Globalization - Support and Criticism - Critiques - Anti-globalization Movement

Anti-globalization Movement

Main article: Anti-globalization movement

Anti-globalization, or counter-globalisation, consists of a number of criticisms of globalization but, in general, is critical of the globalization of corporate capitalism. The movement is also commonly referred to as the alter-globalization movement, anti-globalist movement, anti-corporate globalization movement, or movement against neoliberal globalization. Although British sociologist Paul Q. Hirst and political economist Grahame F. Thompson note the term is vague; "anti-globalization movement" activities may include attempts to demonstrate sovereignty, practice local democratic decision-making, or restrict the international transfer of people, goods and capitalist ideologies, particularly free market deregulation. Canadian author and social activist Naomi Klein argues that the term could denote either a single social movement or encompass multiple social movements such as nationalism and socialism. Bruce Podobnik, a sociologist at Lewis and Clark College, states that "the vast majority of groups that participate in these protests draw on international networks of support, and they generally call for forms of globalization that enhance democratic representation, human rights, and egalitarianism." Economists Joseph Stiglitz and Andrew Charlton write:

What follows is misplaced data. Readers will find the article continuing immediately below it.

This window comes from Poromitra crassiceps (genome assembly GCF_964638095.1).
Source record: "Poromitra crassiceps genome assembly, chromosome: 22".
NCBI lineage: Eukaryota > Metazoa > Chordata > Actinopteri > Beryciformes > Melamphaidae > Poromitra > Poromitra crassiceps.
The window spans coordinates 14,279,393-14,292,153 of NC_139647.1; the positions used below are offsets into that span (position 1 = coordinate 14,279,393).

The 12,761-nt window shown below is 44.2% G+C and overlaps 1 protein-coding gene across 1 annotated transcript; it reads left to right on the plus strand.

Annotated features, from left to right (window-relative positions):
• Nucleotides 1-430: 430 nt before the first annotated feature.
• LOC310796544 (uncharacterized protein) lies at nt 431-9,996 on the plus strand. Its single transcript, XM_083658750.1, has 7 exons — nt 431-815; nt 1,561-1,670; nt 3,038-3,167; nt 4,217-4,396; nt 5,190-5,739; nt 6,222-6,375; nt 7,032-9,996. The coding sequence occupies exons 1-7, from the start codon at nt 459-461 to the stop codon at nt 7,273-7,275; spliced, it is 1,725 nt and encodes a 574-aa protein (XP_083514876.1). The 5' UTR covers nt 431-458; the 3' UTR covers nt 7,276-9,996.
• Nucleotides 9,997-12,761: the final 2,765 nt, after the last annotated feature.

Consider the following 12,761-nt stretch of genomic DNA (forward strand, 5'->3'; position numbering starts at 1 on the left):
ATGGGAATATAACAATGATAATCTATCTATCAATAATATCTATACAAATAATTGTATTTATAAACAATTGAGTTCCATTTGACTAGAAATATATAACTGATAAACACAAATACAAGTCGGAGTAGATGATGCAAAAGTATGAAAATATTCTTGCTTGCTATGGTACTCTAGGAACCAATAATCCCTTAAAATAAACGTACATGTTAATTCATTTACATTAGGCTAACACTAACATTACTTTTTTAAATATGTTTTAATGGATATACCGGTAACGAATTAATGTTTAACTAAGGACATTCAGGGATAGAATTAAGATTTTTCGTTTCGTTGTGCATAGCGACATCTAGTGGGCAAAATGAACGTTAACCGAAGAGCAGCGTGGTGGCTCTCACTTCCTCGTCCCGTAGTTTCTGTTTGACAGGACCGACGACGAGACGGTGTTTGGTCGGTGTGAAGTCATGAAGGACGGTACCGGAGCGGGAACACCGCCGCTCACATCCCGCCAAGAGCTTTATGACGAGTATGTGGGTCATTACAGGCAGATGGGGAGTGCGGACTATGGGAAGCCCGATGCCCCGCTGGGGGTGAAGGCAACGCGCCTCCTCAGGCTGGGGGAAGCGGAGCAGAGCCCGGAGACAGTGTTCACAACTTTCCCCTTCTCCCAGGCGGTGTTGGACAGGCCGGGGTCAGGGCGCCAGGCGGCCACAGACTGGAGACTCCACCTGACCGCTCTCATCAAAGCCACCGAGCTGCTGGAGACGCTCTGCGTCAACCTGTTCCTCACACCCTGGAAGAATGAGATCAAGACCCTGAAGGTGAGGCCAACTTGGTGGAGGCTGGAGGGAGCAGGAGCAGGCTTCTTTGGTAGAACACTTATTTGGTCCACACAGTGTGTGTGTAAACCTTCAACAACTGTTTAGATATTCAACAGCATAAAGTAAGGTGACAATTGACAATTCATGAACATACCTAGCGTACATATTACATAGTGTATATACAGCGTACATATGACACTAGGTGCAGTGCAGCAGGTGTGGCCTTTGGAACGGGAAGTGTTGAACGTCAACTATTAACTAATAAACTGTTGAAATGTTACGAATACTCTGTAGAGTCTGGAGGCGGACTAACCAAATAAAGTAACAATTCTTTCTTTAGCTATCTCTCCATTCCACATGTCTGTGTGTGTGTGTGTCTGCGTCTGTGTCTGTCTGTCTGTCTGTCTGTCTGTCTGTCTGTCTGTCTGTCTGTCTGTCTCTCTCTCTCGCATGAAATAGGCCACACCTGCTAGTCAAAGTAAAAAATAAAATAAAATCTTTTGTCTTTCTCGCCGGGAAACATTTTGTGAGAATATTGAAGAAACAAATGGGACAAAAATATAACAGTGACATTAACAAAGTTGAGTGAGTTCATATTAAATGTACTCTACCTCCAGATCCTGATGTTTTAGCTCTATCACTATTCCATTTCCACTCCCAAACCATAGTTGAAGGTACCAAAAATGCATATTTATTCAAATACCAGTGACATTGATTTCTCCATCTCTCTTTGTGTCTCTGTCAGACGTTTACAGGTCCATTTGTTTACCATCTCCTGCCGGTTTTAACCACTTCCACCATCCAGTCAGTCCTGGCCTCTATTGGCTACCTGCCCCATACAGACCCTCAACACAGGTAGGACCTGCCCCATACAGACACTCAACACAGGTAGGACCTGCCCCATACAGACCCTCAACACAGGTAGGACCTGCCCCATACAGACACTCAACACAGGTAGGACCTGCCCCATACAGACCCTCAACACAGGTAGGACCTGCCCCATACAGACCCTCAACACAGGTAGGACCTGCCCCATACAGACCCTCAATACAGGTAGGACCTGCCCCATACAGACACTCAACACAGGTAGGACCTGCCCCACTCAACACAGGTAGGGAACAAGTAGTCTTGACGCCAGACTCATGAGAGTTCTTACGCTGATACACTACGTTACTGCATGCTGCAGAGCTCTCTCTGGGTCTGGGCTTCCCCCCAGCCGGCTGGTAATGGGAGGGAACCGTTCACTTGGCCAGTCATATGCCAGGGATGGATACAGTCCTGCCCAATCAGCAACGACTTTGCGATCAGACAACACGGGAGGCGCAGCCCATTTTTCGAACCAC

The anti-globalization movement developed in opposition to the perceived negative aspects of globalization. The term 'anti-globalization' is in many ways a misnomer, since the group represents a wide range of interests and issues and many of the people involved in the anti-globalization movement do support closer ties between the various peoples and cultures of the world through, for example, aid, assistance for refugees, and global environmental issues.

In general, opponents of globalization in developed countries are disproportionately middle-class and college-educated. This contrasts sharply with the situation in developing countries, where the anti-globalization movement has been more successful in enlisting a broader group, including millions of workers and farmers.

Read more about this topic:  Globalization, Support and Criticism, Critiques

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